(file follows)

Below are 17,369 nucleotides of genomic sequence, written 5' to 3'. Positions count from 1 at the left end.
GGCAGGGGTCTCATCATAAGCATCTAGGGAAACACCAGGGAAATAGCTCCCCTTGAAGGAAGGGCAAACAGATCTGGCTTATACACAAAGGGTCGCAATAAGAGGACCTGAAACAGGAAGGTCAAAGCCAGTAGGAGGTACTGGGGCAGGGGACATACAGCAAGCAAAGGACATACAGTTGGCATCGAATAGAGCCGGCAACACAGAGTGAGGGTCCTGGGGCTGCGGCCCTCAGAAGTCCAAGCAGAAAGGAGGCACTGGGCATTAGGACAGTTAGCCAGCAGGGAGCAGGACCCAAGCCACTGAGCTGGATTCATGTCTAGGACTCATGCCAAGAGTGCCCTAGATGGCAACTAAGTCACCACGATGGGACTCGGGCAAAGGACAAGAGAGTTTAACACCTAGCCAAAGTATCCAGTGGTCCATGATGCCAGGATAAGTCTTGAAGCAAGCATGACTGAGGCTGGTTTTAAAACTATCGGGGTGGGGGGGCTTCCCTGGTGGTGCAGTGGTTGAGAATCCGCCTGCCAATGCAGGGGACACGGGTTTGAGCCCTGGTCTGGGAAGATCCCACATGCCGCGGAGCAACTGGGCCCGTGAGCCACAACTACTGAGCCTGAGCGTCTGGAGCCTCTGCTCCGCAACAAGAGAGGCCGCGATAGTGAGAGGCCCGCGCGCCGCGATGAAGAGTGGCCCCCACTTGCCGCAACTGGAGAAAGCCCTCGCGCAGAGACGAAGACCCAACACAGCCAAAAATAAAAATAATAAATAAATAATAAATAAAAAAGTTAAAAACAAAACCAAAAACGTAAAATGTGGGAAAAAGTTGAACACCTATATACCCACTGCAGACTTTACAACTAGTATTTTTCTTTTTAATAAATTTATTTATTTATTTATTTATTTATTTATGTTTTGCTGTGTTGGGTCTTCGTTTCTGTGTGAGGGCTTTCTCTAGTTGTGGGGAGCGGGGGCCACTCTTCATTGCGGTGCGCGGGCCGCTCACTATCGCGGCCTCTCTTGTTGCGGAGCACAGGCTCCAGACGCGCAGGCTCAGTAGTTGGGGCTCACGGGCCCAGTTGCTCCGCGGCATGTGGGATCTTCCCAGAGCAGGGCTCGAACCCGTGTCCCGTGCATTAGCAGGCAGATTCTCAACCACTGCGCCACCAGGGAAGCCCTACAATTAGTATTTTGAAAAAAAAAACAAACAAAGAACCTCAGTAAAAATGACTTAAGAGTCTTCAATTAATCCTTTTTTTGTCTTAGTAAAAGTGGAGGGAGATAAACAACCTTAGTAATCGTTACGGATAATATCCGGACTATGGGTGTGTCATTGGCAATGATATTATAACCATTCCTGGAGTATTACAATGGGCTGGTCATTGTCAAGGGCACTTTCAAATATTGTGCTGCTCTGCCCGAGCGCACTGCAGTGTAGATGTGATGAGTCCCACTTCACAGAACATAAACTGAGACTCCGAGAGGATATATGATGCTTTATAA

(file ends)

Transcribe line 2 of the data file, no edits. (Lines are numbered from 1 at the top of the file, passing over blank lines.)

GGCAGGGGTCTCATCATAAGCATCTAGGGAAACACCAGGGAAATAGCTCCCCTTGAAGGAAGGGCAAACAGATCTGGCTTATACACAAAGGGTCGCAATAAGAGGACCTGAAACAGGAAGGTCAAAGCCAGTAGGAGGTACTGGGGCAGGGGACATACAGCAAGCAAAGGACATACAGTTGGCATCGAATAGAGCCGGCAACACAGAGTGAGGGTCCTGGGGCTGCGGCCCTCAGAAGTCCAAGCAGAAAGGAGGCACTGGGCATTAGGACAGTTAGCCAGCAGGGAGCAGGACCCAAGCCACTGAGCTGGATTCATGTCTAGGACTCATGCCAAGAGTGCCCTAGATGGCAACTAAGTCACCACGATGGGACTCGGGCAAAGGACAAGAGAGTTTAACACCTAGCCAAAGTATCCAGTGGTCCATGATGCCAGGATAAGTCTTGAAGCAAGCATGACTGAGGCTGGTTTTAAAACTATCGGGGTGGGGGGGCTTCCCTGGTGGTGCAGTGGTTGAGAATCCGCCTGCCAATGCAGGGGACACGGGTTTGAGCCCTGGTCTGGGAAGATCCCACATGCCGCGGAGCAACTGGGCCCGTGAGCCACAACTACTGAGCCTGAGCGTCTGGAGCCTCTGCTCCGCAACAAGAGAGGCCGCGATAGTGAGAGGCCCGCGCGCCGCGATGAAGAGTGGCCCCCACTTGCCGCAACTGGAGAAAGCCCTCGCGCAGAGACGAAGACCCAACACAGCCAAAAATAAAAATAATAAATAAATAATAAATAAAAAAGTTAAAAACAAAACCAAAAACGTAAAATGTGGGAAAAAGTTGAACACCTATATACCCACTGCAGACTTTACAACTAGTATTTTTCTTTTTAATAAATTTATTTATTTATTTATTTATTTATTTATGTTTTGCTGTGTTGGGTCTTCGTTTCTGTGTGAGGGCTTTCTCTAGTTGTGGGGAGCGGGGGCCACTCTTCATTGCGGTGCGCGGGCCGCTCACTATCGCGGCCTCTCTTGTTGCGGAGCACAGGCTCCAGACGCGCAGGCTCAGTAGTTGGGGCTCACGGGCCCAGTTGCTCCGCGGCATGTGGGATCTTCCCAGAGCAGGGCTCGAACCCGTGTCCCGTGCATTAGCAGGCAGATTCTCAACCACTGCGCCACCAGGGAAGCCCTACAATTAGTATTTTGAAAAAAAAAACAAACAAAGAACCTCAGTAAAAATGACTTAAGAGTCTTCAATTAATCCTTTTTTTGTCTTAGTAAAAGTGGAGGGAGATAAACAACCTTAGTAATCGTTACGGATAATATCCGGACTATGGGTGTGTCATTGGCAATGATATTATAACCATTCCTGGAGTATTACAATGGGCTGGTCATTGTCAAGGGCACTTTCAAATATTGTGCTGCTCTGCCCGAGCGCACTGCAGTGTAGATGTGATGAGTCCCACTTCACAGAACATAAACTGAGACTCCGAGAGGATATATGATGCTTTATAA